Sometimes, Laurie Berkner scours the New York area in search of inspiration for her next children's sing-a-long, but there's not a "tra la la" moment to be found.
Occasionally, however, the woman dubbed one of the pioneers of the kiddie rock movement finds herself at just the right place, at just the right time.
Such as a few years ago, she says, when "I went around the Upper West Side, and walking along Broadway, hoping to hear kids say something that I could write a song off of, and I saw this kid playing with her father.
"He said, ‘I'm going to catch you. You'd better run. I'm going to catch you. Here I come.' I was reminded of how incredibly fun it was to be chased, and the thing was to be caught. I said to myself, ‘That's my chorus.' "
The result was "I'm Gonna Catch You," one of her more popular songs, which illustrates why Berkner is one of the most recognized children's recording artists in the country, a former indie-rock band performer who found her true calling in delighting young imaginations with music.
Her four-member Laurie Berkner Band is on an East Coast tour that visits Pier Six Pavilion for a concert on May 1. In addition to catchy tunes, the band uses themes for many of its shows, and the Pier Six Pavilion will be a backdrop for her recurring "Birthday Party Concert."
Kids who attend the concert are invited to take part in the festivities by wearing their favorite party hat and bringing their own artwork. They can visit her website (laurieberkner.com) to download a picture to color.
Berkner is also encouraging kids to bring new children's books that are to be collected and donated to an organization that gives books as gifts during birthday parties. The items go to children in need at each concert venue.
Said Berkner, "It's important to give back to the communities we perform in."
Though she's been a performer since 1992 — with stints in an all-female cover band called Lois Lane as well as her own band, Red Onion — Berkner has long been involved with children's music.
The Princeton, N.J., resident spent several years as a children's music specialist, teaching in New York-area preschools after graduating college.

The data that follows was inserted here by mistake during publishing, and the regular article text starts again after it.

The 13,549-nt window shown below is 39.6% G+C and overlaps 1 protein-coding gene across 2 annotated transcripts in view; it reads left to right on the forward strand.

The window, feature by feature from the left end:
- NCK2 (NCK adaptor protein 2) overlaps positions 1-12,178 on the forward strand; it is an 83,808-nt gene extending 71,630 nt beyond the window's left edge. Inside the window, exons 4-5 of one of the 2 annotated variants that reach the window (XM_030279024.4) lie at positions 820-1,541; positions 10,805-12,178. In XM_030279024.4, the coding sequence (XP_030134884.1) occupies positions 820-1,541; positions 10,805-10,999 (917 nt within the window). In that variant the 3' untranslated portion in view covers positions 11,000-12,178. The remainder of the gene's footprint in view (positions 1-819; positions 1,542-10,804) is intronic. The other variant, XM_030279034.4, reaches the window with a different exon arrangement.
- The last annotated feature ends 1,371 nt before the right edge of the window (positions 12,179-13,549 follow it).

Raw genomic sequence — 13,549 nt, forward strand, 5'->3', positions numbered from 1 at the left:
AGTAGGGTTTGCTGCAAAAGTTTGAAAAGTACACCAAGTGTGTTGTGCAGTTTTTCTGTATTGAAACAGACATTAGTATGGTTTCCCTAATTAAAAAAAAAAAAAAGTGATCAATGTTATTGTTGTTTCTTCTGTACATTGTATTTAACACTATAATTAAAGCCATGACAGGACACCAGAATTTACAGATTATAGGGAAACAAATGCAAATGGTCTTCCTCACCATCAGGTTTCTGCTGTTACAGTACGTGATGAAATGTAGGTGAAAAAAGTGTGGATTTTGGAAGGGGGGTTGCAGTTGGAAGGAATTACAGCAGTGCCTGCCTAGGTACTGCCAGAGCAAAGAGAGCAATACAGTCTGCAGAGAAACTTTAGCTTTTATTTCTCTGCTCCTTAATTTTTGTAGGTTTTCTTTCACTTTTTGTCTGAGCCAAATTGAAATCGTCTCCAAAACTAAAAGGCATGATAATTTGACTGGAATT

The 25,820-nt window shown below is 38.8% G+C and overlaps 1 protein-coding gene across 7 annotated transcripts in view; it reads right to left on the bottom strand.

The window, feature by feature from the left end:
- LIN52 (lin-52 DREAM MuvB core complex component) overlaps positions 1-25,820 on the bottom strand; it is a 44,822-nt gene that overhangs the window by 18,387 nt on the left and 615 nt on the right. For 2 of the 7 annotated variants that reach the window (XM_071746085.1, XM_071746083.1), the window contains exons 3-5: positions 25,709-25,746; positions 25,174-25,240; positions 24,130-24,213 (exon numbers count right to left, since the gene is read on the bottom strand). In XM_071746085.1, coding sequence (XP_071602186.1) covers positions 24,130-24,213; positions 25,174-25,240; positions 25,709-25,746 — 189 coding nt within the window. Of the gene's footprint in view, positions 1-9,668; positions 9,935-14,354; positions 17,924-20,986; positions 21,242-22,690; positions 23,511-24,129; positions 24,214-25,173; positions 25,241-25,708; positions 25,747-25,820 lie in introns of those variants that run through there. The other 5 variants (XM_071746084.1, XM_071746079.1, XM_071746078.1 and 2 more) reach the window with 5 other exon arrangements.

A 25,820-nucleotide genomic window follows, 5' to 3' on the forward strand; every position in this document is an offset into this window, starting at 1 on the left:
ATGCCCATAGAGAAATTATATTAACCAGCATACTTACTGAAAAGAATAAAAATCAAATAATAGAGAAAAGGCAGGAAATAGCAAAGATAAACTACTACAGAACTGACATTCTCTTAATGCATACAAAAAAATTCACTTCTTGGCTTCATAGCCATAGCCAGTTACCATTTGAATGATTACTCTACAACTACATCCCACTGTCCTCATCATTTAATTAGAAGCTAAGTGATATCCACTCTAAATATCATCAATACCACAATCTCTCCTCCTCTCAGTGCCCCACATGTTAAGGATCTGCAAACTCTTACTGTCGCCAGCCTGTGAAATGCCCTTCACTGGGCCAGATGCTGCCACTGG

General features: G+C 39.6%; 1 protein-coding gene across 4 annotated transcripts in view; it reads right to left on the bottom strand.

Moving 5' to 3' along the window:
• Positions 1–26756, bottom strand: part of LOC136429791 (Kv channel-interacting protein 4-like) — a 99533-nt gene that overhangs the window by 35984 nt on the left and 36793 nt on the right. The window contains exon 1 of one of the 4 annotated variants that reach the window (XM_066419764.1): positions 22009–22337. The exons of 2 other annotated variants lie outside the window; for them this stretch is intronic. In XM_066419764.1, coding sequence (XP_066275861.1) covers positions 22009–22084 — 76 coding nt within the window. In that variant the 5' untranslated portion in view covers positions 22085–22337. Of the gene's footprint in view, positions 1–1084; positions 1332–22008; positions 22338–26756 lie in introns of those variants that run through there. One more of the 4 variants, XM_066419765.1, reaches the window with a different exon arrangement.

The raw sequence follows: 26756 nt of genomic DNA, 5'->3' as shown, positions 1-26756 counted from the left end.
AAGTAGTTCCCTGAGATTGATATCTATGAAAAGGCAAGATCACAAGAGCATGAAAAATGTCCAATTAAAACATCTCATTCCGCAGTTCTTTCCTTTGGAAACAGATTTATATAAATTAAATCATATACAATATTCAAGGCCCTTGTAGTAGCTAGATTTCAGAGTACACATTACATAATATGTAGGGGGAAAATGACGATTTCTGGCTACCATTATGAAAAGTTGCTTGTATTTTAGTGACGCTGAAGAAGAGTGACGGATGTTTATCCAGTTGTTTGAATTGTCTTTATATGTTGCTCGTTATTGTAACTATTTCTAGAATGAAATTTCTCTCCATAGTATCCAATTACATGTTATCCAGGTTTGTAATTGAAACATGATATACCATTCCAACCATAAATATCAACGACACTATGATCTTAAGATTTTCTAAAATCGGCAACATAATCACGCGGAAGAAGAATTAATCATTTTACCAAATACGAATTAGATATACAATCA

"When I first started, I cried every day; I was awful," said Berkner who now lives in New York City. "I didn't know what I was doing at all. In some ways, I had to be more clearer and direct, and I had to learn how to structure songs so they worked in a classroom setting."
Berkner was still playing in classroom settings when she wrote "We Are The Dinosaurs," inspired by her children after she encouraged them to march, roar and eat like dinosaurs during one of her classroom sessions.
The makeshift song became such a hit with the children that they began asking Berkner to play it during class, and then parents whose children loved the song began asking about it as well.
Laurie initially performed solo and then formed her band. She and member Susie Lampert — who played with her in the group Lois Lane — played as a duo for several years. Bassist and songwriter Adam Bernstein later joined. The band's newest member, Bob Golden, joined the group last year.
Berkner was still a solo artist when she recorded her first release, "Whaddaya Think Of That?" in 1997, and later formed her own record company, Two Tomatoes Records. In all, she has recorded five albums; the last was "Rocketship Run" in 2008. Her 2002 album, "Under A Shady Tree," won National Parenting Publication Awards gold and Parents' Choice Silver Honor award.
In 2006, the Laurie Berkner Band released its first DVD, "We are … The Laurie Berkner Band," which sold 400,000 copies.
Her latest CD, "The Best of The Laurie Berkner Band," is scheduled to be released June 22. It includes Berkner's greatest hits plus some bonus tracks.
But many children might know Berkner from her appearances on Nick Jr., Nickelodeon's preschool station. Her videos have appeared on the channel (formerly known as NOGGIN TV) for six years, and the band has performed on the Nick Jr. original series "Jack's Big Music Show." People magazine hailed her as the queen of children's music, and in 2003 one of her songs was used in an episode of the HBO series "Sex & The City."
Not bad for a musician who thought no one would ever pay her to play music, which is one of the reasons why Berkner majored in psychology in college and, though she had played and sung most of her life, never studied music.
"After some years of playing in bands, I realized that people really liked the music I was playing for kids, and the responses were very moving," said Berkner. "This was the music people wanted to hear. I paid attention to what people liked and what I did well, and put those two things together."
If you go
The Laurie Berkner Band performs at 2 p.m. May 1 at Pier Six Pavilion, 731 Eastern Ave. Gates open at 12:30 p.m. Tickets are $20-$50. Call 410-547-7328 or go to ticketmaster.com.